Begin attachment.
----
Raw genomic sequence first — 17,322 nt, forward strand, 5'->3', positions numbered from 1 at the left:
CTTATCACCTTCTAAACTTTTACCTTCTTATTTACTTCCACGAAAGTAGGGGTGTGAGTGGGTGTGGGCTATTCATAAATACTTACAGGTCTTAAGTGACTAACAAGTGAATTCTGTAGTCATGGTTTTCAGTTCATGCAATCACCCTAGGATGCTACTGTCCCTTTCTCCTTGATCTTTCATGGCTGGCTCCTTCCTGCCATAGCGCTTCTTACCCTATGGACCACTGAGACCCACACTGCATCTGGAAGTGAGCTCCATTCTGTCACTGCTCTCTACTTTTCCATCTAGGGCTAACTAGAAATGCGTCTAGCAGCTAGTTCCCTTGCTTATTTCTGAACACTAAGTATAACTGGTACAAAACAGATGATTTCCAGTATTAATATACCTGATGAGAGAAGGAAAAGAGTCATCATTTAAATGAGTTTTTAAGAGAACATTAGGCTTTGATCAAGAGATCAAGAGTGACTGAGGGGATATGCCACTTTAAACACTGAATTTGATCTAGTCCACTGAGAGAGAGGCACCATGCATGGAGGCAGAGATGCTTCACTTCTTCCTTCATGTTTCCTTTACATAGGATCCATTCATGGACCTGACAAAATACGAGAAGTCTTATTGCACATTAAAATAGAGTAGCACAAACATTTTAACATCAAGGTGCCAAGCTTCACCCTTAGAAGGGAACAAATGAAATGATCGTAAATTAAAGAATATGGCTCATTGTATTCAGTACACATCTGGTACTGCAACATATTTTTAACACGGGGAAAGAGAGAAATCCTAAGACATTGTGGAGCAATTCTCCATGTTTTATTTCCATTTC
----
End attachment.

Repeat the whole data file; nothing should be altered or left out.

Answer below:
Raw genomic sequence first — 17,322 nt, forward strand, 5'->3', positions numbered from 1 at the left:
CTTATCACCTTCTAAACTTTTACCTTCTTATTTACTTCCACGAAAGTAGGGGTGTGAGTGGGTGTGGGCTATTCATAAATACTTACAGGTCTTAAGTGACTAACAAGTGAATTCTGTAGTCATGGTTTTCAGTTCATGCAATCACCCTAGGATGCTACTGTCCCTTTCTCCTTGATCTTTCATGGCTGGCTCCTTCCTGCCATAGCGCTTCTTACCCTATGGACCACTGAGACCCACACTGCATCTGGAAGTGAGCTCCATTCTGTCACTGCTCTCTACTTTTCCATCTAGGGCTAACTAGAAATGCGTCTAGCAGCTAGTTCCCTTGCTTATTTCTGAACACTAAGTATAACTGGTACAAAACAGATGATTTCCAGTATTAATATACCTGATGAGAGAAGGAAAAGAGTCATCATTTAAATGAGTTTTTAAGAGAACATTAGGCTTTGATCAAGAGATCAAGAGTGACTGAGGGGATATGCCACTTTAAACACTGAATTTGATCTAGTCCACTGAGAGAGAGGCACCATGCATGGAGGCAGAGATGCTTCACTTCTTCCTTCATGTTTCCTTTACATAGGATCCATTCATGGACCTGACAAAATACGAGAAGTCTTATTGCACATTAAAATAGAGTAGCACAAACATTTTAACATCAAGGTGCCAAGCTTCACCCTTAGAAGGGAACAAATGAAATGATCGTAAATTAAAGAATATGGCTCATTGTATTCAGTACACATCTGGTACTGCAACATATTTTTAACACGGGGAAAGAGAGAAATCCTAAGACATTGTGGAGCAATTCTCCATGTTTTATTTCCATTTC